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Someone Is Lying: Consumer Confidence Is Somehow Both "Highest" And "Lowest" For The Year

To those keeping tabs on the government's propaganda, it doesn't get any more laughable than this.

One week ago, the Conference Board, a "tax-exempt non-profit business membership and research group organization" released a ridiculous number which made even the permabullish "strategists" on Wall Street blush: a consumer confidence print which soared to a level of 103: a number just shy of the January high which in turn was the highest such print going back all the way to August 2007. In short, according to this "impartial" organization, consumer confidence was the highest it has been in 2015.

 

Fast forward to today when Gallup released its own September consumer confidence number, one based on telephone interviews conducted Sept. 1-30, 2015, on the Gallup U.S. Daily survey, with a random sample of 14,684 adults. What it found is that confidence in the economy averaged -14 for September, another drop from the -13 recorded in August. As Gallup notes, "the index has declined steadily since peaking at +3 in January."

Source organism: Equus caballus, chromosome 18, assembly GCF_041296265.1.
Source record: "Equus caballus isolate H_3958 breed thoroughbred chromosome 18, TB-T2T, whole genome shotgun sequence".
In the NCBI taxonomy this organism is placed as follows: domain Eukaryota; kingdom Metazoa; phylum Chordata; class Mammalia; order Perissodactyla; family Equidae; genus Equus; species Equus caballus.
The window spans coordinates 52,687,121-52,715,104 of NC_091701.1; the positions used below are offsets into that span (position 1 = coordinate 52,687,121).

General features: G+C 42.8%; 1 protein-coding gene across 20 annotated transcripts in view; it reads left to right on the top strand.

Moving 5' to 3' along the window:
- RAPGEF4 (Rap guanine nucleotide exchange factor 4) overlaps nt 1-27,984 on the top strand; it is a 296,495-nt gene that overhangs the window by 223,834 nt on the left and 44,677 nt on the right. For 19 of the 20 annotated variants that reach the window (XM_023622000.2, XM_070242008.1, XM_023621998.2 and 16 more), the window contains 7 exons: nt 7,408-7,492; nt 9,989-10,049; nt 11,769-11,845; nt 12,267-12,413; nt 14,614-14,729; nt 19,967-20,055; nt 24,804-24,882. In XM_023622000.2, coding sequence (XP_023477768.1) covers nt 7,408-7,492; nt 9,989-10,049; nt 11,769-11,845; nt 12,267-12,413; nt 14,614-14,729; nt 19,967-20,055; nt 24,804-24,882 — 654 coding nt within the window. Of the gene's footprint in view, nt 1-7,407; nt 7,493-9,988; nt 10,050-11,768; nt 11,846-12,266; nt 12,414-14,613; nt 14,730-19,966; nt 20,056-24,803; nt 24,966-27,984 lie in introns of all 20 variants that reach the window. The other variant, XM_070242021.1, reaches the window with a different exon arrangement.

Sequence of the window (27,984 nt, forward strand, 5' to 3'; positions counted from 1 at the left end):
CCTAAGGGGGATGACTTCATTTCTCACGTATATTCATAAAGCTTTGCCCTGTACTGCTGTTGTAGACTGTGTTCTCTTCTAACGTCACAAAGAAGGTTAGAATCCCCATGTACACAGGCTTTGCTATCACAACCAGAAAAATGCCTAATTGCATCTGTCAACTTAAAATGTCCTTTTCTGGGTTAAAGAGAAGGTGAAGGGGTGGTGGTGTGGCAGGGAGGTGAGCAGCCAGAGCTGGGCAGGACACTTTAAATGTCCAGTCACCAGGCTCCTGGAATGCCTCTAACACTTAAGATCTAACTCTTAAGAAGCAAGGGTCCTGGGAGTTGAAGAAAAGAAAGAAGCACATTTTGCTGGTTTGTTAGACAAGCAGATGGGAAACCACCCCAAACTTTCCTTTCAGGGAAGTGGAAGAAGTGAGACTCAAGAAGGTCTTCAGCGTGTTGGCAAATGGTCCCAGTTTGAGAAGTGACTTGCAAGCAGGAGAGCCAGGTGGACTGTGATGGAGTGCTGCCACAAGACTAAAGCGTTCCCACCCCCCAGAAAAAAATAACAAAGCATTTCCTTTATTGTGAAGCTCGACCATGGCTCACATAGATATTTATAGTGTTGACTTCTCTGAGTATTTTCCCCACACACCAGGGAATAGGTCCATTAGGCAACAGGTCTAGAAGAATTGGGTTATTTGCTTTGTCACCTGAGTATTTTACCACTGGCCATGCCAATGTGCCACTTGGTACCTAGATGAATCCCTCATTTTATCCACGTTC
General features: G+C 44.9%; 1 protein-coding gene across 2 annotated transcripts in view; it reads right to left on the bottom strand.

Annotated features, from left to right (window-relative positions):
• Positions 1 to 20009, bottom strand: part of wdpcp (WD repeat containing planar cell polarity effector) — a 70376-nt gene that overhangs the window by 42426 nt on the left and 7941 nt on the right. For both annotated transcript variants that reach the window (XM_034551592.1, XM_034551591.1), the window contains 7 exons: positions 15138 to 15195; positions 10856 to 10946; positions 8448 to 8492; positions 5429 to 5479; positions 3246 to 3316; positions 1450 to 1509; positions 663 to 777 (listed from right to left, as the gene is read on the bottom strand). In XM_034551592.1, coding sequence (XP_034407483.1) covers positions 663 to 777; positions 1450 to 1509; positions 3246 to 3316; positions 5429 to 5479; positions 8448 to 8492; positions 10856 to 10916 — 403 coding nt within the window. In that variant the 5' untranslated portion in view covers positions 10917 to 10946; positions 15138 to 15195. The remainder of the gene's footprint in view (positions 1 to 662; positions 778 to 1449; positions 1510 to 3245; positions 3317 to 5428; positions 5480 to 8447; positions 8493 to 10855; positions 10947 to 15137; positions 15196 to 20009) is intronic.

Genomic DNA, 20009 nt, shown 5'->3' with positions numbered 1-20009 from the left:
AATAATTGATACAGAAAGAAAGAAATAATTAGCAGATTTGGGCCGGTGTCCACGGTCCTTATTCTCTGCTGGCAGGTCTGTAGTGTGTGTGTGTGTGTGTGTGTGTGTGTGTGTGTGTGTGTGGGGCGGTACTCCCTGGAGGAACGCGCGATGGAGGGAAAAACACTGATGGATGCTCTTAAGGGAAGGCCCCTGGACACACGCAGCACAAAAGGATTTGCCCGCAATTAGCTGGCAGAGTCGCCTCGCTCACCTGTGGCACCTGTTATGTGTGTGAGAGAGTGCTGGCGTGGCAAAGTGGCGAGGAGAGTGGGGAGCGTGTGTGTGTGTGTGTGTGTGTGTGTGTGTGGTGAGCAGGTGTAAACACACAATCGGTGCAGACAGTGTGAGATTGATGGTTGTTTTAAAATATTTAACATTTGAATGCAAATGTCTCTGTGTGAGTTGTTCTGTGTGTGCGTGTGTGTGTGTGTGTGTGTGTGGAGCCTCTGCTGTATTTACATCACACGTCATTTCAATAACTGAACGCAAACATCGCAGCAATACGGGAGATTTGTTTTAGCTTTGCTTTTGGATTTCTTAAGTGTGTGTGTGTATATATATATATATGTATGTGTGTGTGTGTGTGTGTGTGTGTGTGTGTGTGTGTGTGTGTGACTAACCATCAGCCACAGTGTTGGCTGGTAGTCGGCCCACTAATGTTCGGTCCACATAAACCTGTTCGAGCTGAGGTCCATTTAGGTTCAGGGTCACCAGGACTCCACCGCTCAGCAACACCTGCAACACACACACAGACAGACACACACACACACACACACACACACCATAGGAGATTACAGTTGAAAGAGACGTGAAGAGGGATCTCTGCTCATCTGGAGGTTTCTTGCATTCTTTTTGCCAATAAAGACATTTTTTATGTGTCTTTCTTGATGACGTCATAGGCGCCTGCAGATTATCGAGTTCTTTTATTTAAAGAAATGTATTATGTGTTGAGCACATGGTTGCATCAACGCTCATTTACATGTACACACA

It gets worse: weekly averages for the Economic Confidence Index have remained below -10 since early July. The weekly index fell to -17 in the last week of August amid volatile international and domestic market conditions, and has averaged between -12 and -14 since. The latest weekly average, for the week ending Oct. 4, is -13.

The breakdown:

Twenty-four percent of Americans rated the current economy as "excellent" or "good," while 31% rated it as "poor." This results in a current conditions score of -7.

 

Thirty-eight percent of Americans said the economy is "getting better," while 58% said it is "getting worse." This results in an economic outlook score of -20. The economic outlook score has trailed the current conditions score since March.

 

Gallup's conclusion:

After a downward trend that started in February, Americans' confidence in the economy in September hovered at its lowest point in a year. There has been a fair share of negative economic news in the past few months, including the late-summer drop in the stock market and the government's recent disappointing jobs report. However, at the same time, the price of gas remains lower now than at this time last year. Gallup's other economic measures are showing mixed tendencies, with an increase in the percentage of Americans who say now is a good time to find a quality job, but a fairly flat pattern of consumer spending.

So according to what is arguably the most respected polling organization in the US, consumer confidence has crashed to the lowest level in a year. On the other hand, according to a tax-exempt research organization, consumer confidence is not only the highest it has been in 2015, but it practically the highest since 2007.

Someone is lying, we leave it up to readers to decide who.